The Pentagon Papers Casebibliotecapleyades.net | Jun 5th
Thirty years ago this month, President Nixon picked up his Sunday New York Times on June 13, 1971 to see the wedding picture of his daughter Tricia and himself in the Rose Garden, leading the left-hand side of the front page.
Next to that picture, on the right, was the headline over Neil Sheehan’s first story on the Pentagon Papers, “Vietnam Archive: Pentagon Study Traces 3 Decades of Growing U.S. Involvement.”
Nixon did not read the story (so he says on tape in his 12:18 p.m. phone call with Alexander Haig).
On Monday evening, June 14, Attorney General John Mitchell warned the Times via phone and telegram against further publication; and on Tuesday June 15, the government sought and won an restraining order against the Times - an injunction subsequently extended to the Washington Post when that paper picked up the cause.
The epic legal battle that ensued culminated on June 30, 1971 in the U.S. Supreme Court’s 6-3 decision to lift the prior restraints - arguably the most important Supreme Court case ever on freedom of the press.
The National Security Archive has now posted on its Web site the following documentation from the Pentagon Papers case - to our knowledge the first time this material has ever been published together:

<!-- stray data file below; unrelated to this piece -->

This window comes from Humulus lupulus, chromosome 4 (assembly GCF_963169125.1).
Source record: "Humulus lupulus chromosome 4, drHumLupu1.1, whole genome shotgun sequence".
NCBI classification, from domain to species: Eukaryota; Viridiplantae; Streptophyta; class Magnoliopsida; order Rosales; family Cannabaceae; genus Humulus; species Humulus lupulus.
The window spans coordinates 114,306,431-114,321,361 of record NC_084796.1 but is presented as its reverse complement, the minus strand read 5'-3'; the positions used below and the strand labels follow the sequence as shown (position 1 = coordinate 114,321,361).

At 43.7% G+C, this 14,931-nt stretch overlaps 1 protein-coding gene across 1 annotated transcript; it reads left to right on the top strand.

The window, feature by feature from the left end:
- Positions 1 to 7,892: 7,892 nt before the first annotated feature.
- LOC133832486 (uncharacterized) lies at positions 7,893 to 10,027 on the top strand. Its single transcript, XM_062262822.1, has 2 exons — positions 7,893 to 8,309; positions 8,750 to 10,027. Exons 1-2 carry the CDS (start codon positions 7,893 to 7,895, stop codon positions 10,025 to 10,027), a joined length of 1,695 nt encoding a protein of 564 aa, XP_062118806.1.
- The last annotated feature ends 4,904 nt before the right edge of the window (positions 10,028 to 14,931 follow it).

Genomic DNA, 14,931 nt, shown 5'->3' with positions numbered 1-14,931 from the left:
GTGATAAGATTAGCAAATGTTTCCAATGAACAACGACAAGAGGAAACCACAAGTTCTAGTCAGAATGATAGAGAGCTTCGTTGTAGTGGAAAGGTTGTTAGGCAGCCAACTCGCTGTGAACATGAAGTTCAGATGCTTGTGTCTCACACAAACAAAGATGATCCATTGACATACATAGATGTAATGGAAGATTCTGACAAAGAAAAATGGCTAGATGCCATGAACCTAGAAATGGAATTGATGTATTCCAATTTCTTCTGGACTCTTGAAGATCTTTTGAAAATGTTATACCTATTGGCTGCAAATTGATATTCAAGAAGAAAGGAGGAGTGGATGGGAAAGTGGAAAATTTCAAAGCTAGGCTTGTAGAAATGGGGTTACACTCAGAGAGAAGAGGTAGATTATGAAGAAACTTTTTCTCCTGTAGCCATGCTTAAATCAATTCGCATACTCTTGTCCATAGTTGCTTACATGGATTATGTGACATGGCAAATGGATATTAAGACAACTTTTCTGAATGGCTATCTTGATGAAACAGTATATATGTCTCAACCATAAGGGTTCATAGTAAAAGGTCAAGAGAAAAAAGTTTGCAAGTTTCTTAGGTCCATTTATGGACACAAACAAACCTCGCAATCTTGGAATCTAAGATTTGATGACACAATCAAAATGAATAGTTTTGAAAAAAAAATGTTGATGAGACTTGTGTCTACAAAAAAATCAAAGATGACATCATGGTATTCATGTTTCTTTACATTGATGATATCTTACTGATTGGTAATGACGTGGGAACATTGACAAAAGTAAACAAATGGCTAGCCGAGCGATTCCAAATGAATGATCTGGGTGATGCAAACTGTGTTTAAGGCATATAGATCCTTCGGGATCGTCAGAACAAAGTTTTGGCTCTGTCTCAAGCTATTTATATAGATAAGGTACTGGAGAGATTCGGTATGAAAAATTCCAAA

The court material covers the end of the Pentagon Papers case.
But it is on the beginning of the case that we now have genuinely new evidence, in the form of the Nixon tapes declassified earlier this year pursuant to the lawsuit by University of Wisconsin historian Stanley Kutler and the Public Citizen Litigation Group.
This Electronic Briefing Book also features, for the first time published anywhere, the audio and transcripts of Nixon’s conversations on June 13, 14 and 15 after publication of the Pentagon Papers began.
Archive research associate Eddie Meadows copied the recordings at the National Archives and painstakingly transcribed them, as part of our long-term documentation project on Vietnam, under the direction of Archive fellow John Prados.
This briefing book also includes the relevant excerpts from the following memoirs:
The Secret Briefs and the Secret Evidence:
Shared from Read It Later